Metal Doors

Let me tell you a tale, both mysterious and bleak about a strange creature I met one week. And you may have doubts, oh yes you may, but I swear it’s valid — consult my grandfather’s grave. For it happened to him once, when he was a boy, but the creature he met was different, much different and coy.

I was in the fields and suddenly a ship came down from nowhere, I resisted to flip. I would have if not for what I saw, beyond the doors was something more left in store. A shadow descended from the metal doors, and some blind amazement trembled my awe. The creature smiled, “I come in peace” and I concurred his values, yet hesitated to greet.

Accepting suspension of disbelief, I returned his smile and let my mouth speak. He asked what creatures inhabit this world and I replied with “humans” — he looked so amazed. He asked if he could meet everyone, though I supported the idea, there really was none. I spoke of evil, money and tricks and how we dear people regret to forgive.

The creature he seemed so shocked to hear of a planet like ours had absence of care. Division and labour, countries, and war had been so naive to others behind metal doors. The creature asked demurely why we don’t care, and I defended my planet — said “some people share”. Next, the most obscure thing took place, he began to cry before he made his case.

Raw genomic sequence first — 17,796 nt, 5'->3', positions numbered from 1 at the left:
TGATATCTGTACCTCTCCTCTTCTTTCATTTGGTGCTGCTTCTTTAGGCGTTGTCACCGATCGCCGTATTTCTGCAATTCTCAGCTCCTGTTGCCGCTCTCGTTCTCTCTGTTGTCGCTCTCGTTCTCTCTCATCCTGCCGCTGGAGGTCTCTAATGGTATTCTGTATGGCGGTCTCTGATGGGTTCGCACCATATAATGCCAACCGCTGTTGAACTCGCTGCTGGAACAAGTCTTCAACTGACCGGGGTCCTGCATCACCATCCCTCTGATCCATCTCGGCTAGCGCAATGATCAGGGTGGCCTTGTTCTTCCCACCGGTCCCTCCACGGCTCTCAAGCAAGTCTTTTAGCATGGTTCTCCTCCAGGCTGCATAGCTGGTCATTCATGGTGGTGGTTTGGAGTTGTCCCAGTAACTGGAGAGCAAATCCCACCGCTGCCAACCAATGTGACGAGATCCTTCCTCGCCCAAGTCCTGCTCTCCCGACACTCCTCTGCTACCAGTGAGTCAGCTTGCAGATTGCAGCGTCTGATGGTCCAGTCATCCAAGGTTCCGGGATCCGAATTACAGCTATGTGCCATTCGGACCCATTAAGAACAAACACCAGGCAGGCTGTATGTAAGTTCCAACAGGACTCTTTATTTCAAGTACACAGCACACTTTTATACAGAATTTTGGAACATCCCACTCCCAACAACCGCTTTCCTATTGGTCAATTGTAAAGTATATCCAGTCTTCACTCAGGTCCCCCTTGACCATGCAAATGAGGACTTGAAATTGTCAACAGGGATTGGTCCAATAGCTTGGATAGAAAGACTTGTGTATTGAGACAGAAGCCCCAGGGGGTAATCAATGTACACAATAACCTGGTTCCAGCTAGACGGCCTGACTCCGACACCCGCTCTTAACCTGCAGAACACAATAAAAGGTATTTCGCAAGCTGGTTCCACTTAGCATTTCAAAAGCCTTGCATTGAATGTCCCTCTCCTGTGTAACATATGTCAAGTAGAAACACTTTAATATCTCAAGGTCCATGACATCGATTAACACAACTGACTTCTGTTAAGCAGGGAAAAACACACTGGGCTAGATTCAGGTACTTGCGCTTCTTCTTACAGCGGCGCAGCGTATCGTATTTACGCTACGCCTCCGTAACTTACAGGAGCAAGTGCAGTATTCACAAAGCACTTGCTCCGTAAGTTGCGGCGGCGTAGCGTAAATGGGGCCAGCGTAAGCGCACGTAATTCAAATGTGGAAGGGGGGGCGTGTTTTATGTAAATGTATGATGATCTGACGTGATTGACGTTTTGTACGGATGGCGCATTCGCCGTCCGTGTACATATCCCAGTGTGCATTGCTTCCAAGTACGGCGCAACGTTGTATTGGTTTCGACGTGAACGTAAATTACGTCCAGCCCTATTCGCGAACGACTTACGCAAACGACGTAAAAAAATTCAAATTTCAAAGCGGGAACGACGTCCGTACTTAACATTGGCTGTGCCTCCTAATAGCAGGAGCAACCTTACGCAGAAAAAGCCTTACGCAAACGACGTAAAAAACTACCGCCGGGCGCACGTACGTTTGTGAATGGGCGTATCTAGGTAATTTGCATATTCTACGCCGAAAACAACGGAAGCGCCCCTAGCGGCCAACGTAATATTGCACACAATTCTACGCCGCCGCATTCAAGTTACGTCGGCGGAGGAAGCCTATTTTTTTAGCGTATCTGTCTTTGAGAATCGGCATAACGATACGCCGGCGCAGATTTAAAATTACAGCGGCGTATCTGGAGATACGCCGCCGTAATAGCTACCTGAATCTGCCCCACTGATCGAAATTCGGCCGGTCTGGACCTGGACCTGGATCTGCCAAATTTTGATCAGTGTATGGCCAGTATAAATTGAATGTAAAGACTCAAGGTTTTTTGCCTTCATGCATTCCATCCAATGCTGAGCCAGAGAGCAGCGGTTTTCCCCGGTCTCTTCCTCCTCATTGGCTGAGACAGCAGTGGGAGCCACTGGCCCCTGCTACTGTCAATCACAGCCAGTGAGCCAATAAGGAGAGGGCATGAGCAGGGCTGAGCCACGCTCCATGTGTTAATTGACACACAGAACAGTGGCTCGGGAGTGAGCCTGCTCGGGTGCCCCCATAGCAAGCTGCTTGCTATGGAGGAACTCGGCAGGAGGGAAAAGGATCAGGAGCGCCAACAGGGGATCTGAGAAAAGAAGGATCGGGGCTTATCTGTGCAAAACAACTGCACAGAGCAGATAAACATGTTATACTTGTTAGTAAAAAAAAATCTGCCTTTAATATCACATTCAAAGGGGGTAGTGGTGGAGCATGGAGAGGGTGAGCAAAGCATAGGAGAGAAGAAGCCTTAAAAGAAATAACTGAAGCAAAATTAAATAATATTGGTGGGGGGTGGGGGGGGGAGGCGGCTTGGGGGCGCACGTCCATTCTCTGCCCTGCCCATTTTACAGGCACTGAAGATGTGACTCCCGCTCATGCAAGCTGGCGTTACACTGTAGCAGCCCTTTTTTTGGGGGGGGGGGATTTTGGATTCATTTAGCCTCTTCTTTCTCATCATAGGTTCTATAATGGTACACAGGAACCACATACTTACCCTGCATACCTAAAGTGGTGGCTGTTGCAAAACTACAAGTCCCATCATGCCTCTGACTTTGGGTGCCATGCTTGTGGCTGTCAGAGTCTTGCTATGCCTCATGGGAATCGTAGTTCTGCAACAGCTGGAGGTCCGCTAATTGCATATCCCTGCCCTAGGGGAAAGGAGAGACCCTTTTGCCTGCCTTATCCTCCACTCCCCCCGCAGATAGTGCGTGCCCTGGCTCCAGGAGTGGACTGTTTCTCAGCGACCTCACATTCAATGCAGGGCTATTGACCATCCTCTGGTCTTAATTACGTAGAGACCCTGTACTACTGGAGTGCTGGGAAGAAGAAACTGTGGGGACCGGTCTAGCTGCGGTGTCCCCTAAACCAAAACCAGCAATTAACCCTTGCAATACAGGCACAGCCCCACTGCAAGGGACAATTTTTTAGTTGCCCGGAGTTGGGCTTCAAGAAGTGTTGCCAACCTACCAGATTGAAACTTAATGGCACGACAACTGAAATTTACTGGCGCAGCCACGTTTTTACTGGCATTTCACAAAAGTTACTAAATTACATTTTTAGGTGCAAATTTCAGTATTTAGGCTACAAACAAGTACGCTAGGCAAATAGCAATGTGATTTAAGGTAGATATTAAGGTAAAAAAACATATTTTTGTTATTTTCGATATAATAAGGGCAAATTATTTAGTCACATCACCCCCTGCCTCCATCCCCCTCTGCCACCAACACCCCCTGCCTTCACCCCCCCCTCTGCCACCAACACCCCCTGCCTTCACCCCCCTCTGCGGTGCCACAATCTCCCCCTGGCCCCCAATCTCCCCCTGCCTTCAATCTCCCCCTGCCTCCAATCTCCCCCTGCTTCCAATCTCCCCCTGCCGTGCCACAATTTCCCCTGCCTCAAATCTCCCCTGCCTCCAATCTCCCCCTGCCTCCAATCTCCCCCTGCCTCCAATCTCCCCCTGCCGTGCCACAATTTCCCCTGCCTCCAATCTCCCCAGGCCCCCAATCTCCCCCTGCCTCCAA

“It seems so strange that a planet like yours prides itself on money and simply wants more. And the sick and the needy are left so insane whilst a tear has not been shed in its place. Where I come from, there is none of this, we are all family — not one is missed. I pray and I pray your race heals one day, for soon there will be no time, none at all to play.”

At first I was confused but he made sense, my brother from a planet knew what he meant. I was left so speechless with a stone in my throat, as every line of his speech I took good note. He planned to leave and I didn’t think as I yelled “take me with you, I’m afraid to sink beyond Earth’s big blue sea and its paper green currency that permeates all life indeed!”

My brother was happy, but politely declined, he said it was all too easy to leave this all behind. It was my grave duty to make things change, for there is still enough time to not disengage.

He smiled and said he’d return again, in five years or so, to see if I had any sense. As I waved goodbye, at last I saw the metal doors ascending and lights blinking for sure. When the ship had took off, I thought and I thought if he’d keep his promise and if there’d be more. But once it hit me, that he was not like us, with deceit and perjury — he was someone I’d trust. Even if he didn’t, that’s not the point for his message for humans was mine to appoint.

So I spread this message, to you but for all. Let’s be a beautiful planet and let’s not fall in the hands of treachery, we’re better than that. Soon we can all be family, and never be sad.

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